When visiting Venice, Italy this past summer, we bought five scarves for our five employees at Fortuny, a famous purveyor of Venetian silk. The excellent customer service at Fortuny included informing us that residents living outside the European Union (EU) can get their value added tax (VAT) refunded on single purchases over 150 euros. Since we paid an additional VAT of 27 euros on the transaction, we decided it was worth it to walk across town to claim our savings at the tax refund office.

It was easy. There was no line, and our refund was processed quite quickly. The tax refund office gave us back in cash our 27 euros tax. We were also given instructions on the final steps we needed to take to ensure our refund. As we left the country, we would need to have a customs official stamp our refund tax form. We would then need to mail the form back, with the postage-affixed envelope provided by the refund office. When we explained that we would be traveling the next day via train to Switzerland, the woman at the office said that it wouldn’t be a problem, as there would be a customs officer on the train who could stamp the form for us. If we did not follow the instructions, however, the credit card we provided the office would be charged the 27 euros, plus a chargeback fee.

Well when on the train to Switzerland the next day, guess what? There was no customs officer aboard. When the conductor checked our tickets we asked him how to get a stamp for our VAT refund form. He informed us that there is rarely a customs officer on the train. He also advised us to simply send in our train ticket, which showed our departure from Italy into Switzerland, and note that there was not a customs officer on the train. We did exactly as he suggested, and mailed our refund form from Zurich.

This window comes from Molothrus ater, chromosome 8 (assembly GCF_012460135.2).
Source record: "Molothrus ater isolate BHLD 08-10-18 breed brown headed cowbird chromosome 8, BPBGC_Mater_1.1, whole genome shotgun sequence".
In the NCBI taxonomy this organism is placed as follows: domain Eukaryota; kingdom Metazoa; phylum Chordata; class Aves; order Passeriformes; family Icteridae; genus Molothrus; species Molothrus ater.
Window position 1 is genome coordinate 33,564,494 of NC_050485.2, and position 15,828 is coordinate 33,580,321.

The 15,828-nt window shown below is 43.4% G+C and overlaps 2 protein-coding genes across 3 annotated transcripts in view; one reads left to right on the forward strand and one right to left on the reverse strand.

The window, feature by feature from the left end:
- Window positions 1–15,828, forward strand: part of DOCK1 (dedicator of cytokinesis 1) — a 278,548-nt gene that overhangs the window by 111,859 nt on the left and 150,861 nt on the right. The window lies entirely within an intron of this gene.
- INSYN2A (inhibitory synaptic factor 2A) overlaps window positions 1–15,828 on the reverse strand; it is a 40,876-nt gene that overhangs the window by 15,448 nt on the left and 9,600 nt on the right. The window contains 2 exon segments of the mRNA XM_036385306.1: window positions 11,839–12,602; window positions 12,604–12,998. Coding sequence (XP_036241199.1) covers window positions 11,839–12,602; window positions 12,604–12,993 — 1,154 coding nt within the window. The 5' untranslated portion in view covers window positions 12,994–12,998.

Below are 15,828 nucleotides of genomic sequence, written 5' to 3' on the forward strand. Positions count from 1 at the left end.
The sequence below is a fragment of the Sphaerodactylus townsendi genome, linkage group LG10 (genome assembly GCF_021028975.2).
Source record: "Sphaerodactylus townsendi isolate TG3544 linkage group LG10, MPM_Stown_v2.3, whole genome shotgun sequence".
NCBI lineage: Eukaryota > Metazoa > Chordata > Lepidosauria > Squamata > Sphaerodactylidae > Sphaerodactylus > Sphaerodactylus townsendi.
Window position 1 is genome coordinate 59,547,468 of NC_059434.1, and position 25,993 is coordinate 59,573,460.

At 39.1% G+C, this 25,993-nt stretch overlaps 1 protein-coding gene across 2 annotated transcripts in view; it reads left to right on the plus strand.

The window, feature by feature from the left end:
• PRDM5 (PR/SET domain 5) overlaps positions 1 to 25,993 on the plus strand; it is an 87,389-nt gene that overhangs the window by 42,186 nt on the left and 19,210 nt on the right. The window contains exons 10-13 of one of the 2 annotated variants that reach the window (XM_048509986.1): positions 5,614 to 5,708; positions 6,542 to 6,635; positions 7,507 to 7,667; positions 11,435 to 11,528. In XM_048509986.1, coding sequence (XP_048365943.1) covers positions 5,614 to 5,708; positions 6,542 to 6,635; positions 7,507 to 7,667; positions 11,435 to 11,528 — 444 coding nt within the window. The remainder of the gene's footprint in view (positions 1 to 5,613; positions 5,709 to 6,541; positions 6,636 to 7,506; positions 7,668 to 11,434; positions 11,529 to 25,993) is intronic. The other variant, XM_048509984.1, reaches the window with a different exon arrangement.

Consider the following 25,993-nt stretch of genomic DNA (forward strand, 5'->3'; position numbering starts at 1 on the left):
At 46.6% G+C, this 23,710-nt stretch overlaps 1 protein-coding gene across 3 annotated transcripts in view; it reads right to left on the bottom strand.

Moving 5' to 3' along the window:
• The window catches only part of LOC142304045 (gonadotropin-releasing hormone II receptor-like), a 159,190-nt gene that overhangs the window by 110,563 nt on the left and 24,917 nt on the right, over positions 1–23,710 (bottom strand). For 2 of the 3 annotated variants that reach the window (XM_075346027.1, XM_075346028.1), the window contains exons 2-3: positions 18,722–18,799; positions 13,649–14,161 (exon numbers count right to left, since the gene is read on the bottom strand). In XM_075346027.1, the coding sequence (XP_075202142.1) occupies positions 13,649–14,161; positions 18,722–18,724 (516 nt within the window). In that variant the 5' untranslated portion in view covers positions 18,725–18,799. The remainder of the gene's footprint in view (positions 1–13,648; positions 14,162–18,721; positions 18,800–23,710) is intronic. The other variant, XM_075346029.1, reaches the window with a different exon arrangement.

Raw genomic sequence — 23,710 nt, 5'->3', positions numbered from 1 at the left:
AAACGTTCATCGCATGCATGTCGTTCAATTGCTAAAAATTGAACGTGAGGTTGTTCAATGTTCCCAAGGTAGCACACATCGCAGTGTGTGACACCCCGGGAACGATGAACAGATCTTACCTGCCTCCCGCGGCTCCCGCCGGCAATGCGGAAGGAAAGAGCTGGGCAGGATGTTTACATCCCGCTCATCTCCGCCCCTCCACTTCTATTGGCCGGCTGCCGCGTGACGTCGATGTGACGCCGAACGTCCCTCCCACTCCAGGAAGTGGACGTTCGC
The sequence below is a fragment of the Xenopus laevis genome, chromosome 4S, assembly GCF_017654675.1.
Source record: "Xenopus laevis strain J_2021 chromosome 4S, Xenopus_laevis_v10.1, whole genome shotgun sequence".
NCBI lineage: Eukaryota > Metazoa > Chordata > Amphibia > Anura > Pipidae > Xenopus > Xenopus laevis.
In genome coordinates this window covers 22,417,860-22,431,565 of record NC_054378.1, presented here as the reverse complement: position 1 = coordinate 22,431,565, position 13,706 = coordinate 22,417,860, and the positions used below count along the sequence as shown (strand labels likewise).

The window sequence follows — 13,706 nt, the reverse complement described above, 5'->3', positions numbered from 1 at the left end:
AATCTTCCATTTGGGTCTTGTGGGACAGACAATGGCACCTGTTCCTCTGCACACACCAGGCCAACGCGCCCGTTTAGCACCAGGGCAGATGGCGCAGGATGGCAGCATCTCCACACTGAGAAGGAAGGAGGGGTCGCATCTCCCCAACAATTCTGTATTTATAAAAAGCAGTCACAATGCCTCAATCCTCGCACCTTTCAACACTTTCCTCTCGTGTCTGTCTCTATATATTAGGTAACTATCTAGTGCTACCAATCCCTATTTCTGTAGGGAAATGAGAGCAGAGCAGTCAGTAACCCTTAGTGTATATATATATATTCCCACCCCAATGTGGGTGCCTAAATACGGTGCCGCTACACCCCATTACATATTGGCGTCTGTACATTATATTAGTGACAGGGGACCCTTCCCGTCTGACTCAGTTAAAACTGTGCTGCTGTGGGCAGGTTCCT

I completely forgot about the VAT refund form until September, when I saw a VAT charge of $60 (the 27 euro tax, plus the chargeback fee) from Global Blue on my credit card. I contacted Capital One, and explained the story to them. They reversed the $60 charge, and contacted Global Blue on my behalf. Global Blue forwarded Capital One our signed contract, which stated that we must get a customs officer to stamp our refund form. Then Capital One reversed the reverse charge (putting the $60 back onto our card). I then emailed Global Blue, and told them we had followed the instructions of their official but there was not a customs officer on our train, thus we had no way to get a stamp. I also explained that we followed the instructions of the train conductor. Too bad, I was told. It was my responsibility to get a customs stamp. They didn’t explain how I could have done this, they only said I was responsible.

I contacted Capitol One again, and explained my story to another person in the customer resolution center. This time, the agent told me they would reverse the tax portion of the charges (about $30), but could not reverse Global Blue’s chargeback fees associated with the tax refund. I decided to quit while I was ahead, figuring half is better than nothing. Besides, if I charged by the hour, it had already cost me far more than $30 (because of course my hourly fee is priceless).